- Poor balance. The proper balance to find when hitting chip shots is having a majority of your weight on your left foot. Leaning left will establish a downward angle for the forward swing, meaning it will be easy to hit down on the ball without catching the turf first. Unfortunately, many golfers lean to the right and away from the target, which makes things far more difficult. When you lean back, you will tend to bottom out of the arc of your swing prior to reaching the ball, meaning you will hit the shot fat. Stay on top of your left foot from address all the way through to the finish of your shot and you should find that clean contact quickly becomes much easier.
- Too much right hand. There is nothing wrong with using a bit of right hand action through the hitting area in order to clip the ball nicely off of the turf, but too much right hand can ruin your chipping action. Specifically, if your right hand gets involved prematurely before you can get your hands over top of the ball, you will likely hit the ball fat by firing your right hand. Try to feel the back of your left hand pulling the club through the hitting area – by focusing on the movement of your left hand instead of the right, you should take away that 'hit' impulse and your quality of contact will improve.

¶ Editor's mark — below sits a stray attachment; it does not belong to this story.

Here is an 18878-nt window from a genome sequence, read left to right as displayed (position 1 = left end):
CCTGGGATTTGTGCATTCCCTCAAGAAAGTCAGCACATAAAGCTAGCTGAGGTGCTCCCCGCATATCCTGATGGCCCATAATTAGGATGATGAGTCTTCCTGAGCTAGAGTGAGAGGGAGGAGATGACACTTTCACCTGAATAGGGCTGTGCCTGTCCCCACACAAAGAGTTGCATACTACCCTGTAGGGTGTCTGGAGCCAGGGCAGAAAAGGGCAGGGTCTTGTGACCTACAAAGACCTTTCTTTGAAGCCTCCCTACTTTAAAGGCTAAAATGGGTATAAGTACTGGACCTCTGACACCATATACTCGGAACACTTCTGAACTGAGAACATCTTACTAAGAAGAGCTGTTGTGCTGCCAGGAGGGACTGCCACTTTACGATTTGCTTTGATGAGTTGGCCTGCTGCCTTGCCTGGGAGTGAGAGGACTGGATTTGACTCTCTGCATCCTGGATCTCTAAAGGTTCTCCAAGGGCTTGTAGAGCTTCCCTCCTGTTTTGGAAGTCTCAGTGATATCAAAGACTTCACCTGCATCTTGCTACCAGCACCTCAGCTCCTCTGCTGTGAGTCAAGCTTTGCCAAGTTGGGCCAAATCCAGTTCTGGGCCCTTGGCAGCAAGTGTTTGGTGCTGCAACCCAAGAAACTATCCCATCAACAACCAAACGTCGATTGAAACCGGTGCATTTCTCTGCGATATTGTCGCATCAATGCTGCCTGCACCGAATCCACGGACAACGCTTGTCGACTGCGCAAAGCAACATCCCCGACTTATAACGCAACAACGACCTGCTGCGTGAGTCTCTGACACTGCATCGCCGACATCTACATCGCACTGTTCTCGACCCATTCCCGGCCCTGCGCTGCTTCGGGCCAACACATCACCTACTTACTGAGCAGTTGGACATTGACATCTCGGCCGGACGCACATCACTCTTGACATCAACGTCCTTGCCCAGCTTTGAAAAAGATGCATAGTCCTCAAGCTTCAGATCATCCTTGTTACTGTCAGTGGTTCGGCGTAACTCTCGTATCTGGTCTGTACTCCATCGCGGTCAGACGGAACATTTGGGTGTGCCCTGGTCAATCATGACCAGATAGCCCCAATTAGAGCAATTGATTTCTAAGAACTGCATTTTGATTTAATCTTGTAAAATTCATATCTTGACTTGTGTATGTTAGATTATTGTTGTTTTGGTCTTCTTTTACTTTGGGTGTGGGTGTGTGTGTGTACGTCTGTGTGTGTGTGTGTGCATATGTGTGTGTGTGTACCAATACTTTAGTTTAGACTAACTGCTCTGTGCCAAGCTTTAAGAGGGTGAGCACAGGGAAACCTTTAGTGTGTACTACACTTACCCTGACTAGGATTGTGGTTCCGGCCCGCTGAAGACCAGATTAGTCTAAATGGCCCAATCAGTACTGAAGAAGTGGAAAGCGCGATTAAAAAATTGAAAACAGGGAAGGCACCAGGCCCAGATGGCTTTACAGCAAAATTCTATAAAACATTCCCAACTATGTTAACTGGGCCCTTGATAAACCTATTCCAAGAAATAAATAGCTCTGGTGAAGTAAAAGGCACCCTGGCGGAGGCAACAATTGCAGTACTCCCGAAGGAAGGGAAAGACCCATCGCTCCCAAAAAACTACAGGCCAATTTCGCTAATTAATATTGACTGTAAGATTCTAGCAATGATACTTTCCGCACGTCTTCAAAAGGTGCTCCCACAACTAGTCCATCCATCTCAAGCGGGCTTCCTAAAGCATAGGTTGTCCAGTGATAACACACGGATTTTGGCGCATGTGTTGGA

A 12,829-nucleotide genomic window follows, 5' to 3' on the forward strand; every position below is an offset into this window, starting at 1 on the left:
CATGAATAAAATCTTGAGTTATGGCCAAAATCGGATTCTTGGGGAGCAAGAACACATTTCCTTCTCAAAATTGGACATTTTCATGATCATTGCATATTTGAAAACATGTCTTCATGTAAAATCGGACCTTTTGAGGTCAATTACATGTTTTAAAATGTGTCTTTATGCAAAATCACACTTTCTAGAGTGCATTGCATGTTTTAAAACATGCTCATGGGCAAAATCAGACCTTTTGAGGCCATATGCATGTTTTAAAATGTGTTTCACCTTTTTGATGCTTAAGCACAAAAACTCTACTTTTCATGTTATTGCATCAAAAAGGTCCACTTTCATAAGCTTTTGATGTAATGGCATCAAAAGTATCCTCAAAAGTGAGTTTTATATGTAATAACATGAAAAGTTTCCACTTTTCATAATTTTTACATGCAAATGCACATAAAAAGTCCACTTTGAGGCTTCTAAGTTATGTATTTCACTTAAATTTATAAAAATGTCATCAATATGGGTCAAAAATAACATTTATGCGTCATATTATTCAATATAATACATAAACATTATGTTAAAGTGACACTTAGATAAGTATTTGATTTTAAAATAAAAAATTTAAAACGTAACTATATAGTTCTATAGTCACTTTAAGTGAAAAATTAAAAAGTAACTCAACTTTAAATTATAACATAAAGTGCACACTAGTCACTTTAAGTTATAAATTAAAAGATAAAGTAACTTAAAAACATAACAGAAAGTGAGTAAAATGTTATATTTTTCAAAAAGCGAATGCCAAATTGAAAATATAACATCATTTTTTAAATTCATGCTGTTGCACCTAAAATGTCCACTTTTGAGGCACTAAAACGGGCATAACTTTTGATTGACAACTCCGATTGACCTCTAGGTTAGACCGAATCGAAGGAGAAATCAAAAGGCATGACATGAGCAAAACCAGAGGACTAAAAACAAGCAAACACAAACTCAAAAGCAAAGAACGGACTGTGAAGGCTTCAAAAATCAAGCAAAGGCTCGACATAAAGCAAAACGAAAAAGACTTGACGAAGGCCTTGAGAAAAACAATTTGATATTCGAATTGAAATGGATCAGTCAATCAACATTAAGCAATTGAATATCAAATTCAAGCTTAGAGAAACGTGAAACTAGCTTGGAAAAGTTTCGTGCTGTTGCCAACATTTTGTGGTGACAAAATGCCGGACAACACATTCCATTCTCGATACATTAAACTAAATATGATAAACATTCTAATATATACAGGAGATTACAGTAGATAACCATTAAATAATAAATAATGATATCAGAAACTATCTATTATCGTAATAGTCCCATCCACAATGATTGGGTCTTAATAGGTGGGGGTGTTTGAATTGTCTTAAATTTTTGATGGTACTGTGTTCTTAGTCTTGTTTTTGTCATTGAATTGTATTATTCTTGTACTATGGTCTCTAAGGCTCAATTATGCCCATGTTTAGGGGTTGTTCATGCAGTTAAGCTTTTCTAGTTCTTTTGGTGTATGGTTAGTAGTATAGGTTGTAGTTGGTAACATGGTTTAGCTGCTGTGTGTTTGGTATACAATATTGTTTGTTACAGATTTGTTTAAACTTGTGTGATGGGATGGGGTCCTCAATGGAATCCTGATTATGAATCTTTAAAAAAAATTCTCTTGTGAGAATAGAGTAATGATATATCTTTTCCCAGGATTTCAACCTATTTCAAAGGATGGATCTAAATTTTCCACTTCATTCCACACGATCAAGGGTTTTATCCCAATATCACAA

Golfers who are hitting chip shots fat on a regular basis are almost certainly making one of the three mistakes above. If you aren't sure which one of these mistakes is getting you into trouble, consider recording your chipping motion on video so you can take a look for yourself. The camera doesn't lie, and it probably won't take more than a few moments for you to figure out exactly why the fat chip shot as become a problem.
Once the root cause of the problem has been discovered, the only thing that will fix the error is plenty of practice. Dedicate yourself to practicing the specific mechanics involved in fixing your chipping motion, and you should start to see progress after just a few sessions.
Potential Causes and Fixes for Thin Chip Shots
Believe it or not, it might actually be more frustrating to hit your chip shots thin than it is to hit them fat. Sure, it is embarrassing to leave a chip shot just a few feet in front of you, but it is even worse to send the ball scurrying across the green only to watch it dive into the deep rough or into a bunker. A thin chip shot comes off of your club wildly out of control, and it is really only up to luck as to where the ball will finally come to rest. As you can guess, hitting thin chip shots will damage your overall score in a hurry. Take this mistake out of your game as quickly as possible if you want to move in the right direction with your game as a whole.
Just as with the previous section, the following list contains three causes of thin chip shots along with the cures that can correct your mistake.